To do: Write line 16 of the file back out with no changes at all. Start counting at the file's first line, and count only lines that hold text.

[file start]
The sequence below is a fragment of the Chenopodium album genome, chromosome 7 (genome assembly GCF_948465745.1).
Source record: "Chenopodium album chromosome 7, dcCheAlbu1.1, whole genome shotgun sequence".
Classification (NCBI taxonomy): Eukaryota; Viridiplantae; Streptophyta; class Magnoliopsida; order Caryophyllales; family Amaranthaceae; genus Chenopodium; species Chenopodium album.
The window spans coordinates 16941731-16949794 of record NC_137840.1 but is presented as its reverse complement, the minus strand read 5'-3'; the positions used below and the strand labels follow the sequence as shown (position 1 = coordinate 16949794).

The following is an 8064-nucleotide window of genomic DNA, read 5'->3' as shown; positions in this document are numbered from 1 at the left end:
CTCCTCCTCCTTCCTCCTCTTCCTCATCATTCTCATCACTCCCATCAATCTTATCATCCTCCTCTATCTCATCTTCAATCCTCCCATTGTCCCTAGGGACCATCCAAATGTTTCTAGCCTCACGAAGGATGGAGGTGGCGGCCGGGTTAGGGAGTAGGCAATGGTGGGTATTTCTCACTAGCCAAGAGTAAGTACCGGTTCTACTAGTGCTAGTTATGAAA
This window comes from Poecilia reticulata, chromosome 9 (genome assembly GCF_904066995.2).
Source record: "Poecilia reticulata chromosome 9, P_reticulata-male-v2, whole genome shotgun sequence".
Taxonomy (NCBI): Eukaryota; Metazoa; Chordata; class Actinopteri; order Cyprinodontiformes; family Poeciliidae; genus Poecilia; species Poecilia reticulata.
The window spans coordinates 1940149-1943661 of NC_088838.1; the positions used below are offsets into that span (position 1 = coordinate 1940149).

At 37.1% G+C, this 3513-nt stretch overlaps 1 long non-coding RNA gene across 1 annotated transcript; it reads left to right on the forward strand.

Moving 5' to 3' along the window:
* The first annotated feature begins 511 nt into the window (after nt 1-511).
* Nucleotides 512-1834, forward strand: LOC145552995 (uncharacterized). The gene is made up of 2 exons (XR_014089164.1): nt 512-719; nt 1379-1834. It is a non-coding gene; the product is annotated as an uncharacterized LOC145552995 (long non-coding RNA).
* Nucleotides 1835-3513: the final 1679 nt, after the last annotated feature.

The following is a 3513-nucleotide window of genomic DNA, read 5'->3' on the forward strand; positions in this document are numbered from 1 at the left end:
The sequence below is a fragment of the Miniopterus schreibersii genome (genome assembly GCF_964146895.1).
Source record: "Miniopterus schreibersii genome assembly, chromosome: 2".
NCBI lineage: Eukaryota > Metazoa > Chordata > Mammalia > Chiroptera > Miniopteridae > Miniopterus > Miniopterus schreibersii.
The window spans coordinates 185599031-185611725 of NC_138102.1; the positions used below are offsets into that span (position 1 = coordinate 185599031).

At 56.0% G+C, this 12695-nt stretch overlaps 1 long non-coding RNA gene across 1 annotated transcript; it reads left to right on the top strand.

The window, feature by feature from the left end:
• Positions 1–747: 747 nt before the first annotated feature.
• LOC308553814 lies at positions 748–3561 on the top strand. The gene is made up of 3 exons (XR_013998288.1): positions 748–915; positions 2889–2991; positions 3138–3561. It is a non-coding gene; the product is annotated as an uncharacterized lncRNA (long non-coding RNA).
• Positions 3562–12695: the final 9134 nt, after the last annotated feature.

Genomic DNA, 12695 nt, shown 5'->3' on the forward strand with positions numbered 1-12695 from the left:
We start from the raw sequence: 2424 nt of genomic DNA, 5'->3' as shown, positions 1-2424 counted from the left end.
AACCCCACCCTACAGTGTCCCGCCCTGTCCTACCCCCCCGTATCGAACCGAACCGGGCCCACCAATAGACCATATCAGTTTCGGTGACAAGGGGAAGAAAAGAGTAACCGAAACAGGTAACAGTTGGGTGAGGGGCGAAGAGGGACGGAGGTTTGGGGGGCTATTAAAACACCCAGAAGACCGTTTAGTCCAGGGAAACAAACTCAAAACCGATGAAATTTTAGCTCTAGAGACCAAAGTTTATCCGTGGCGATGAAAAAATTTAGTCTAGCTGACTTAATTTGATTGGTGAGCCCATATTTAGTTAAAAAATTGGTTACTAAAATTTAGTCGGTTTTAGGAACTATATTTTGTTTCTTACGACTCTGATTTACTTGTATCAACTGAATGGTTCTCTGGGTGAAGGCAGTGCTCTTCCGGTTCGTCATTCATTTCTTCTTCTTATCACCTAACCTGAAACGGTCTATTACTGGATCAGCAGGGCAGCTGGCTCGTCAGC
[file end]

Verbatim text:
The following is a 3513-nucleotide window of genomic DNA, read 5'->3' on the forward strand; positions in this document are numbered from 1 at the left end: